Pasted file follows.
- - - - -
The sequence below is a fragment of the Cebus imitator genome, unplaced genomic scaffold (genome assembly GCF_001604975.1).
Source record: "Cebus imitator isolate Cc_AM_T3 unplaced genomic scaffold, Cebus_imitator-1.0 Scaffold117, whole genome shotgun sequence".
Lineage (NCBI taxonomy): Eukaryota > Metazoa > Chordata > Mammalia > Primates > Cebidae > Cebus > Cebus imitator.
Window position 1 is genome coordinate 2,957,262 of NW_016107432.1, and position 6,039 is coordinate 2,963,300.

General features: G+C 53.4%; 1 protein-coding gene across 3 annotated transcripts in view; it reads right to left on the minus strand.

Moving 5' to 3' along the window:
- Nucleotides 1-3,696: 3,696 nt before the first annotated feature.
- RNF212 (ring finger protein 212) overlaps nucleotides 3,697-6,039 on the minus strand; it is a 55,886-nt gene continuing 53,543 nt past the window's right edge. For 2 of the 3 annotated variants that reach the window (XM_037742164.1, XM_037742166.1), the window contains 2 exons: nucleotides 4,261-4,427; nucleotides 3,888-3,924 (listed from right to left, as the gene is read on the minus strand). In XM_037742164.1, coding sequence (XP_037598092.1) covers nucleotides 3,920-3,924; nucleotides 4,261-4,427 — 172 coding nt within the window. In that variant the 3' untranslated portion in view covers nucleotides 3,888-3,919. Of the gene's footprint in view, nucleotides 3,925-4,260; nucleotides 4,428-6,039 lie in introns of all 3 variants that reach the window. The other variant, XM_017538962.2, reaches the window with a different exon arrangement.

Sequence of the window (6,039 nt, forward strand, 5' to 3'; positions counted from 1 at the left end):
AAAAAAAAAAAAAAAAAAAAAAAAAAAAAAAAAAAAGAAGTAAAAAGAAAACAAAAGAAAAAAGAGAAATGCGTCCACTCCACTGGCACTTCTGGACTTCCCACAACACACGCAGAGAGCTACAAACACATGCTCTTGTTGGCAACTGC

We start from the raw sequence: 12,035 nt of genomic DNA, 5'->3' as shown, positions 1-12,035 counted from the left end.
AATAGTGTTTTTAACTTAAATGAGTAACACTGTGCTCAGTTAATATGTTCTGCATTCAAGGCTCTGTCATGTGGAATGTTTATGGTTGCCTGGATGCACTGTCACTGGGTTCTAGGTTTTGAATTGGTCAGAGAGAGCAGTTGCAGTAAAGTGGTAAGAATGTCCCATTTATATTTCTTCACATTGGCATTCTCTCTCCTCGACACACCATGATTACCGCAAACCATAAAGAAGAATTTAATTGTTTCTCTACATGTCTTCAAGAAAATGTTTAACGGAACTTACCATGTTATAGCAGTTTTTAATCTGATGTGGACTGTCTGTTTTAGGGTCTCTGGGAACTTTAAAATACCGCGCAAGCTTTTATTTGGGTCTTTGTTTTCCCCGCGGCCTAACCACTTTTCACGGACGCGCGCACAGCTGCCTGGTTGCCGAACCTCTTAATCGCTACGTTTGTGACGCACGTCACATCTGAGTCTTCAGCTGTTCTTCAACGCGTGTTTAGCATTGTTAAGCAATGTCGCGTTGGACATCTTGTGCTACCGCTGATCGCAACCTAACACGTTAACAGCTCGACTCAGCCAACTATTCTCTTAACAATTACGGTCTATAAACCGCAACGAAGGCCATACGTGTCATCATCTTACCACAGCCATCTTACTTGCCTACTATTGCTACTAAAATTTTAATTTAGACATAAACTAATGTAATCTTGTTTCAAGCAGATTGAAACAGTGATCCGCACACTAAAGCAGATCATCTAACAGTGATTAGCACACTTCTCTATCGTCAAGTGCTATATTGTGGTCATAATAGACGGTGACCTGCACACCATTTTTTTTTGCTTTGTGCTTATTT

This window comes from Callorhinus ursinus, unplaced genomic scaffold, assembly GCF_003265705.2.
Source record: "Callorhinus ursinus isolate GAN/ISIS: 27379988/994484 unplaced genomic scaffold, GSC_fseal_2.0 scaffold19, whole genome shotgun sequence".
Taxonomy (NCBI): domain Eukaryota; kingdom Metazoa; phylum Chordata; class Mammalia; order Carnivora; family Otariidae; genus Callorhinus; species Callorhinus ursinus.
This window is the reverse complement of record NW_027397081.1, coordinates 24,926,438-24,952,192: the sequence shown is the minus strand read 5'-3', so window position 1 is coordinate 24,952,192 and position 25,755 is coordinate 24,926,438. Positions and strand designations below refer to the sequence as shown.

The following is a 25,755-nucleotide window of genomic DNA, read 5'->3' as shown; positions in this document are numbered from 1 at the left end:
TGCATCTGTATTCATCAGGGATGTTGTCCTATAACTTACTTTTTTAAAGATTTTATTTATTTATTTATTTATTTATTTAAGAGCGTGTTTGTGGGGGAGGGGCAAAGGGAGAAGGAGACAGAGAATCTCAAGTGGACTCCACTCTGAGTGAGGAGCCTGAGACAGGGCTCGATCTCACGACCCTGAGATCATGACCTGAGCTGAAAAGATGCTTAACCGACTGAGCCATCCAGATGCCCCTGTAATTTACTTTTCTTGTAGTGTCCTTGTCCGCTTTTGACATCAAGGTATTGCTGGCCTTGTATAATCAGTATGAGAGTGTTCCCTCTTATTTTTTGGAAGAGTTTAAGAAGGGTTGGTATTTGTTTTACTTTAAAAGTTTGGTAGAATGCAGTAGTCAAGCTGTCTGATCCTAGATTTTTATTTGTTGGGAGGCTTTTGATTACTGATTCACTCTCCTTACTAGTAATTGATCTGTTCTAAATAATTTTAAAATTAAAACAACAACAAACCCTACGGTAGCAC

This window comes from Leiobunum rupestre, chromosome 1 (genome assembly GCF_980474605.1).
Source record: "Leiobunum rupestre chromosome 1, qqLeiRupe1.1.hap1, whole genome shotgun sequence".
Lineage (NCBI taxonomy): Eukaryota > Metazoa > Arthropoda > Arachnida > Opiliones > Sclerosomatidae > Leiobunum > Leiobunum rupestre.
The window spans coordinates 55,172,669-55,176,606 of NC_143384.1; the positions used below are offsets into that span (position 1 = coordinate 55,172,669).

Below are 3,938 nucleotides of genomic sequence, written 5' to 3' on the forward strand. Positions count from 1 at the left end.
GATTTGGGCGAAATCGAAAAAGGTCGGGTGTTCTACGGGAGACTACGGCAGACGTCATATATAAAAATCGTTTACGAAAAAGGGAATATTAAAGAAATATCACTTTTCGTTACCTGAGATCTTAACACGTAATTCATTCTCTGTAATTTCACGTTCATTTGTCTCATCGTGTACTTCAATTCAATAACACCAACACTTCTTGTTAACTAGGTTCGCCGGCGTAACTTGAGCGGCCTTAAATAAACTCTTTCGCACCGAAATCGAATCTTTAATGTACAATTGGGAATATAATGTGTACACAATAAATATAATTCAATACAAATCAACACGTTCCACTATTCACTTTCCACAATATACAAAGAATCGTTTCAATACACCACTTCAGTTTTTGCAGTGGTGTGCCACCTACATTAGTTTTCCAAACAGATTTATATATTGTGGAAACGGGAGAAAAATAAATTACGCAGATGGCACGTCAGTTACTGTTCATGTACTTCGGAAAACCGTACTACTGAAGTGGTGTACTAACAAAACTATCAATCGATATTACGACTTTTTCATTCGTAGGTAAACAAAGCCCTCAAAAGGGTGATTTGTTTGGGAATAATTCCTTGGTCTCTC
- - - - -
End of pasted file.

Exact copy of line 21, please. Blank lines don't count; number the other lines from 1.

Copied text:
Lineage (NCBI taxonomy): Eukaryota > Metazoa > Arthropoda > Arachnida > Opiliones > Sclerosomatidae > Leiobunum > Leiobunum rupestre.